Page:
True crime and trial opinions from a layman's perspective
Somehow we managed to get some sleep last night even though it was cold and we had to use pillows and extra shirts for blankets. We spend the morning just hanging out and enjoying the beach. We’ve made a seagull buddy we named Fred who hangs out with us a bit before our trek back.
I’m not exactly doing cartwheels about the hike back this morning. Still sore from yesterday, my thighs are on fire as we make it over the first hill. But I’m also on a mission now because I’m pissed off that it was hard the day before. I quietly remind myself not to focus on the pain but enjoy the experience and of course, the surroundings, which I do.
I’m once again in awe of the beauty of this place as we pass by caves and cliffs and flowers. I don’t want to leave.
There’s one particularly gnarly spot up a narrow stone walkway that you have to hoist yourself up to, and once I do [aside from doing my little happy dance] I feel like I have a better groove. At least I know what to expect on the way back, which to some extent does make the hike easier. We make our way to the top, and now we’re looking out over the other side – the side where we stayed at Sea Breeze just a few days before.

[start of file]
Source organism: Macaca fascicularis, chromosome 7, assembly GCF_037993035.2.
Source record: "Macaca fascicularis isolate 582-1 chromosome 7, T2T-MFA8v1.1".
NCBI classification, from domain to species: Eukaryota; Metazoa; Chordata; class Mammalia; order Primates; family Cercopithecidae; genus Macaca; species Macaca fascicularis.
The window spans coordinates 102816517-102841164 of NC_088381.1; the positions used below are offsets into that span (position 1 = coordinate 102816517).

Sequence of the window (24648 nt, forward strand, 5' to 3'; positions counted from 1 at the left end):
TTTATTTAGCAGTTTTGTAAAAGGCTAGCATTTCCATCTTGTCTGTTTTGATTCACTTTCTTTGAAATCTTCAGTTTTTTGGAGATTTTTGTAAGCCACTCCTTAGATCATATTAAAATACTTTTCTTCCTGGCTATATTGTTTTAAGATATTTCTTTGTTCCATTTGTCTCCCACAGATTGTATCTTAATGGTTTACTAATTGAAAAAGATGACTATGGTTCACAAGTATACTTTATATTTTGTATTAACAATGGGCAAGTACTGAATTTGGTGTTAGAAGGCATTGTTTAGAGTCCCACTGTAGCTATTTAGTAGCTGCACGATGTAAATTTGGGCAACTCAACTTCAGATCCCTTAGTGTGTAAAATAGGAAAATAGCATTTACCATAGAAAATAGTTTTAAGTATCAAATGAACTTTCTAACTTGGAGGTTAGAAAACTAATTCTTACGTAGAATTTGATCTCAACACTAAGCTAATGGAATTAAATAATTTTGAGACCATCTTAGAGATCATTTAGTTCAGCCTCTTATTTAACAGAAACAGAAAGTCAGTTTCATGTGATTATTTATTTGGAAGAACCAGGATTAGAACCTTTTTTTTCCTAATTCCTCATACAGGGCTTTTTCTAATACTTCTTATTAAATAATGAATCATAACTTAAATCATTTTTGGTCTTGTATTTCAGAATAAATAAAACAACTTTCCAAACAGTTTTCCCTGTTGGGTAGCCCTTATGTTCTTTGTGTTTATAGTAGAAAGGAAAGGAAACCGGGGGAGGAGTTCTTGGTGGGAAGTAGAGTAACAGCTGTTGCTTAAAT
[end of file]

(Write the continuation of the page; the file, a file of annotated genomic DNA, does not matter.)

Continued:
We get in our car and head off to the Peppermill Cafe for some lunch. At this point, it’s been 14 hours since we’ve last eaten and we’re both so hungry we could eat a horse.
The Peppermill is a place that was recommended to us by Nick’s contact at Plett Tourism. The owner, also named Nick, was a chatty guy who treated us to fish and chips in turn for some pictures and shout outs on social media. The food and drinks were very tasty and it felt good to just relax in the sun and enjoy some coffee.
Our journey along the Garden Route continues, with our next step being Tsitsikamma. Before we get to our destination, Misty Mountain Reserve, we stop off at what’s known as the “Big Tree”. It’s a yellowwood that’s estimated to be a thousand year old. Nick and I discuss what this tree has seen over the years and all the things it knows that we don’t.
The rest of the drive to the reserve is through farmland. We drive down the dirt road past tractors and fields of cows. The first thing we see as we pull into the property is a peacock. By the time we get to the parking lot, there are several more peacocks, but these ones are proudly displaying their large plumes of feathers.
After a much needed shower and change of clothes [feeling pretty grungy from the night before] I pick out the nicest dress in my suitcase and we go to the dining room at the reserve with a bottle of red wine in hand. Later that night I slept like a queen in the pimped out tent. The chandelier, sunken tub and fine linen sheets would definitely quality this place as “glamping.”